Kenyan police crucial for controlling gangs, says Haiti PM

July 8, 2024  -Haitian Prime Minister Garry Conille last week addressed the U.N. Security Council, praising the recently deployed Kenyan police for their vital role in controlling the country’s gangs and advancing toward democratic elections. Conille described the feedback from their initial days in the capital as “extremely, extremely positive.”

Conille outlined his government’s priorities, focusing on combating gang violence and food insecurity, ensuring free elections through constitutional and political reform, and rebuilding public trust in the police.

The initial contingent of 200 Kenyan police arrived in Port-au-Prince on June 25, with Kenya pledging a total of 1,000 officers. Conille confirmed that the next group would arrive soon. The international police force, which will eventually include personnel from the Bahamas, Bangladesh, Barbados, Benin, Chad, and Jamaica, is expected to total 2,500 members.

In 2022, Haiti requested an international force to address gang violence, and U.N. Secretary-General António Guterres spent months seeking a country to lead the effort before Kenya stepped forward.

The power of gangs has surged since the assassination of President Jovenel Moïse on July 7, 2021, with estimates suggesting they now control up to 80% of the capital. This increase in violence has led to civilian vigilante groups rising in response.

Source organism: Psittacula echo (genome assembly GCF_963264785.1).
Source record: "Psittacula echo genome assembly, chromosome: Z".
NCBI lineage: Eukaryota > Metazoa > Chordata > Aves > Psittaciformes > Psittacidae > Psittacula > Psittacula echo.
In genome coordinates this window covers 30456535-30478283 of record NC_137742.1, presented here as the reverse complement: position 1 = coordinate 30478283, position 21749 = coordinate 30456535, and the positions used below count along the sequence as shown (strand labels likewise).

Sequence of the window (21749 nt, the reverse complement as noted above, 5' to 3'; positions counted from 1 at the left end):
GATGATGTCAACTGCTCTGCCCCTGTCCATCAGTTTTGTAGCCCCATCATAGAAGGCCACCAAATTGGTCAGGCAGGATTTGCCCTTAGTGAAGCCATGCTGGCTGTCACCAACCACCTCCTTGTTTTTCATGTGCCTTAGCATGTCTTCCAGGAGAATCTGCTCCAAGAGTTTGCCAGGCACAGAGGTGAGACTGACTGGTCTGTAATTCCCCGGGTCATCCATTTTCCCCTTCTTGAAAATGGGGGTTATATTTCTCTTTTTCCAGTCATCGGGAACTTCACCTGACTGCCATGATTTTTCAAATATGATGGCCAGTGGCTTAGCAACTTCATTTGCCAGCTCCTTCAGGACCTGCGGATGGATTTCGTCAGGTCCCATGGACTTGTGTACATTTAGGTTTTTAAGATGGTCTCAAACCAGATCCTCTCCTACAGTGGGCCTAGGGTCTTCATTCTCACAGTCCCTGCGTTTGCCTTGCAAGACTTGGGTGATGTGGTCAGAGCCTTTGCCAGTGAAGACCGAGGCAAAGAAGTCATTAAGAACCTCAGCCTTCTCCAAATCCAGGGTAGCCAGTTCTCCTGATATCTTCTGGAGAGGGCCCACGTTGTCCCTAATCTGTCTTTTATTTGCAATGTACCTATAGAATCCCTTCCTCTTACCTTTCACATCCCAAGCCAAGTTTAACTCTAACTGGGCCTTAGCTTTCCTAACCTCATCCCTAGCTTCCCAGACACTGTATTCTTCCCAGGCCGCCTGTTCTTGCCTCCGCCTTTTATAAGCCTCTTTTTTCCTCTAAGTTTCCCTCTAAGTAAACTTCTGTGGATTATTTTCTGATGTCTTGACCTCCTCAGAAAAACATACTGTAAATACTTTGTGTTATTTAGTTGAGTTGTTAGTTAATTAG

Conille, a former U.N. development specialist, assumed the role of prime minister last month, appointed by a transitional council. He is tasked with stabilizing the country ahead of democratic elections set for February 2026.

“More than ever Haiti must mobilize all the necessary and available resources to make this transition the last one, a transition that could set it on the path toward peace, security, and sustainable development,” Conille told the council.

He said Haiti intends to “redefine our approaches” to build “strong and effective institutions” by the time the police leave Haiti.

Kenyan police initiate joint operations

Kenya’s U.N. Ambassador Njambi Kinyungu reported that since their arrival, the Kenyan police have held “operational meetings” with the national police and initiated “joint operations.”

In February, coordinated gang attacks on government infrastructure, including roads, prisons, and the Port-au-Prince airport, led to the resignation of Prime Minister Ariel Henry in April. The violence has displaced 580,000 people, more than half of whom are children, according to UNICEF. The World Food Program reports that over 4 million Haitians face food insecurity.

Conille acknowledged the country’s mixed history of foreign intervention, which has included human rights abuses and a “lack of respect for sovereignty and local culture.”

“Haiti must escape the spiral of security missions once and for all,” the prime minister said, stressing the need for “close coordination and constant communication” to avoid repeating past mistakes.

Leave a Reply

Your email address will not be published. Required fields are marked *